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It generally takes your body about six weeks to adapt to a new training program, and in some cases even longer, so by maintaining a consistent schedule you will give yourself an easier transition into the new habit.

Getting Started: Tips for the Beginning Runner

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Life Farmington,Minnesota 55024
Getting Started: Tips for the Beginning Runner
Farmington Minnesota P.O. Box 192 / 312 Oak St. 55024

Running tends to be the first choice of new fitness enthusiasts due to low start-up costs and quick benefits, but while many new runners have good intentions in the beginning, they sometimes feel overwhelmed or quit during the first few weeks of training.


Here are 10 tips to ensure you can have a safe and successful start to your new running routine.

Remember, if you are over 40, not accustomed to any exercise, more than 20 pounds overweight, or have a known health risk consult with your physician first. Unless you have a health risk, your doctor will probably encourage you to begin a run/walk program, but it's always proactive to get checked out first.

1. Start out slow:

Beginner running programs generally always start with walking. Before you start a new running program, you should be able to walk 30 minutes at a brisk pace. After you develop a good walking base, you can start to introduce a few jogs of a short distance.

With a lot of patience and discipline, begin to slowly increase the amount of time you spend jogging and slowly reduce the amount of time walking, but always maintain your walk breaks until you reach the goal of 30 minutes of continuous running.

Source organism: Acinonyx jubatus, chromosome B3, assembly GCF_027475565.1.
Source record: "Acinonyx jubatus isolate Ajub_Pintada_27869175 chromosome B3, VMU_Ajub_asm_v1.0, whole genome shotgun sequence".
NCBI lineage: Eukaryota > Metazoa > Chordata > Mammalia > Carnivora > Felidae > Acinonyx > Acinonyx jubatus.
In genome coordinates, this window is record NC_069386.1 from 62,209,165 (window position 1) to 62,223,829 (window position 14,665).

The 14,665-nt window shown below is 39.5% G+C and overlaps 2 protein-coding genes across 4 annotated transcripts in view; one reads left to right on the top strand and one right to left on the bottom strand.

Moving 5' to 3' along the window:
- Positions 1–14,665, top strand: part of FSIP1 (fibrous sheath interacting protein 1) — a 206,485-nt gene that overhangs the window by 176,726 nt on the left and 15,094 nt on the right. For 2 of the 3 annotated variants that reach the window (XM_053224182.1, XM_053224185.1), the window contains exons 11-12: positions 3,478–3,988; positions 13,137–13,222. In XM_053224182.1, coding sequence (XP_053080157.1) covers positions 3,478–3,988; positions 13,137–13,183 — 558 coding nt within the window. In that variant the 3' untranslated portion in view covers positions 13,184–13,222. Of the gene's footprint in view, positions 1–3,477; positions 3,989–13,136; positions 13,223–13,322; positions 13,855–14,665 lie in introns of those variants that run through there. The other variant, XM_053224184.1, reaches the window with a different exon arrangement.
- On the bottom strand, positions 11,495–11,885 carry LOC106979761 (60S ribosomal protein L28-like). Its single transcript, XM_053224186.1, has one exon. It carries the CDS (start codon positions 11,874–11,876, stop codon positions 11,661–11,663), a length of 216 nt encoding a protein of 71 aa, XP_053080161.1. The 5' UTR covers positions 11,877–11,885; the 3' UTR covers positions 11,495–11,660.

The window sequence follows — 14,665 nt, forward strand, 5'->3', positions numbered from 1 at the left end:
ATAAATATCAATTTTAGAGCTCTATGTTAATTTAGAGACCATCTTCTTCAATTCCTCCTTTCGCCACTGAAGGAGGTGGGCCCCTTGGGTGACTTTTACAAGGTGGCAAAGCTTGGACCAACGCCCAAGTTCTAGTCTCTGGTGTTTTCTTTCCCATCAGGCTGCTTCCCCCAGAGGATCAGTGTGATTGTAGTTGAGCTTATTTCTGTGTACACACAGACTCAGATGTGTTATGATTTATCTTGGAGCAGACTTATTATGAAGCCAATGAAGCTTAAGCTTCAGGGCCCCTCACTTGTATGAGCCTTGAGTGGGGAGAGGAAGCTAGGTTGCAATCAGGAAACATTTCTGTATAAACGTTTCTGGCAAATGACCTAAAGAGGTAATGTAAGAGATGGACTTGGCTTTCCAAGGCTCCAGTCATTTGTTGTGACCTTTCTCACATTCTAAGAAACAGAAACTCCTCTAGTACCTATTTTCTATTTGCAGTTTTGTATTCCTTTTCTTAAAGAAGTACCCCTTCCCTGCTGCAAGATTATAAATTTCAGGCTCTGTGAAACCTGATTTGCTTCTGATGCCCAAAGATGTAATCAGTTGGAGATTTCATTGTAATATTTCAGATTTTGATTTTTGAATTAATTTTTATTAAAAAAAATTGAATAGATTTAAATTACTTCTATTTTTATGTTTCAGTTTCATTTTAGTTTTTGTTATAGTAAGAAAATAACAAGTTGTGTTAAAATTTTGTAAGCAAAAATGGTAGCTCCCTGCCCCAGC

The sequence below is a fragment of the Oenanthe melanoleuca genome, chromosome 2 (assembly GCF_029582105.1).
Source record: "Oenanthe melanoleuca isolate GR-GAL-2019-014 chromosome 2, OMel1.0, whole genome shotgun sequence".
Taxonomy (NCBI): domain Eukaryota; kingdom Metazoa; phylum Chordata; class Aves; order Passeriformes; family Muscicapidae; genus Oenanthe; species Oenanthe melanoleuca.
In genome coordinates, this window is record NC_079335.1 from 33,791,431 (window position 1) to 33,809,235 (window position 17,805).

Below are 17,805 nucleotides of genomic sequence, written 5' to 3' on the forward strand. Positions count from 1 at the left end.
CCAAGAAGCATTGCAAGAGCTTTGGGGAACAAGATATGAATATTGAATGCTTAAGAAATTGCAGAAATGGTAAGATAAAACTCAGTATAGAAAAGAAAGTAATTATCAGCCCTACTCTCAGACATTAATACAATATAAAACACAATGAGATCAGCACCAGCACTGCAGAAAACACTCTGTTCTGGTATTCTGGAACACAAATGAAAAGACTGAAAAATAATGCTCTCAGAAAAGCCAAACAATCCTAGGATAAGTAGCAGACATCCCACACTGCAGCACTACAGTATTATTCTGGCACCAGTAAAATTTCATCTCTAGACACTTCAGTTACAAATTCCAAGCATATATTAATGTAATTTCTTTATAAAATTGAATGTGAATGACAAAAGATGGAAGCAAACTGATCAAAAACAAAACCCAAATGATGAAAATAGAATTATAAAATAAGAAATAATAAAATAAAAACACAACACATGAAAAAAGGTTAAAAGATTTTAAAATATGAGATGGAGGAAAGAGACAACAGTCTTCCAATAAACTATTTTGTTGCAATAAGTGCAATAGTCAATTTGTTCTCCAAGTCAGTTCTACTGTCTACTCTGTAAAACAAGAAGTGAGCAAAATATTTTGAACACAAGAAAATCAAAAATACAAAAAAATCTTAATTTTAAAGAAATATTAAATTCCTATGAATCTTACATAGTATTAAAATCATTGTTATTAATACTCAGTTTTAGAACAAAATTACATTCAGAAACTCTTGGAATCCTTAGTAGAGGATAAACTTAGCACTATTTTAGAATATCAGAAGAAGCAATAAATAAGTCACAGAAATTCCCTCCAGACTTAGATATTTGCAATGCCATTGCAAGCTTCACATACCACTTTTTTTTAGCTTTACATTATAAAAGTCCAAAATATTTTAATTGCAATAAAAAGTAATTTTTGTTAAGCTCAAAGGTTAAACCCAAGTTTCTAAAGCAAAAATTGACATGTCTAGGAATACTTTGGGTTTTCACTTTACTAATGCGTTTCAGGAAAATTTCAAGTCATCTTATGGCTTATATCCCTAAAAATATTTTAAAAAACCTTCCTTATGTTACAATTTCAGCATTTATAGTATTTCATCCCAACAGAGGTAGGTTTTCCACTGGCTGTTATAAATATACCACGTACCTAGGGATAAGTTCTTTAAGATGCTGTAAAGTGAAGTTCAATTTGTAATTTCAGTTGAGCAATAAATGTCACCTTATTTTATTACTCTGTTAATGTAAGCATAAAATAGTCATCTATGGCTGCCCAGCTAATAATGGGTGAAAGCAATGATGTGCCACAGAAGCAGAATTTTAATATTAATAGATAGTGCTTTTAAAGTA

Many new runners feel out of breath in the beginning and find that they cannot maintain a pace. This is generally because they are going too fast. Slow down and listen to your body. You should be able to hold a conversation while running.

2. Have a gameplan:

To be successful you need a road map to help guide you along the way. There are many wonderful programs available online, in magazine articles, and books and the most important item to consider is finding the one that is the best fit for you.

A good beginner running program will often include three- to five training days per week and include run/walk intervals for a total of 30 minutes, with a proper warm-up and cool-down.

Keep your training program visible (such as on the refrigerator) and mark off each day once you complete it. If one of the weeks is too difficult, then repeat that week before moving forward. By having a game plan you will be able to hold yourself accountable and track your success.

3. Stay on schedule:

First, you need to decide the best time to train. This can be early in the morning or in the evening hours after work. Schedule your workouts and be consistent with the times and days.

Sometimes it helps to lay out your running clothes the evening before so you are all set to go for the next day. The training program will often give you an idea of which days you will be training, but it's important to schedule your training so that obstacles won't get in your way.

Budget the time and be patient. It generally takes your body about six weeks to adapt to a new training program, and in some cases even longer, so by maintaining a consistent schedule you will give yourself an easier transition into the new habit.

4. Get in gear:

Probably one of the most important investments a new runner can make is in a good pair of running shoes. There really is a difference in the type of shoe you buy at a large sporting goods store compared to the type of shoe available at a specialty running store. Employees who work at specialty running stores are trained to help determine which shoe is the best for you based on your ability, goals, and the way your foot strikes the ground. Finding the proper shoe will help prevent injuries and will be well-worth the money spent. Other important gear for running includes a well-fitted sports bra for women and a digital sports watch to help you keep track of intervals.

5. Find a friend:

Find a training group or a friend who shares your commitment to running. Friends provide motivation, inspiration, and accountability and can help you get out of the door on the days when you don't feel like running.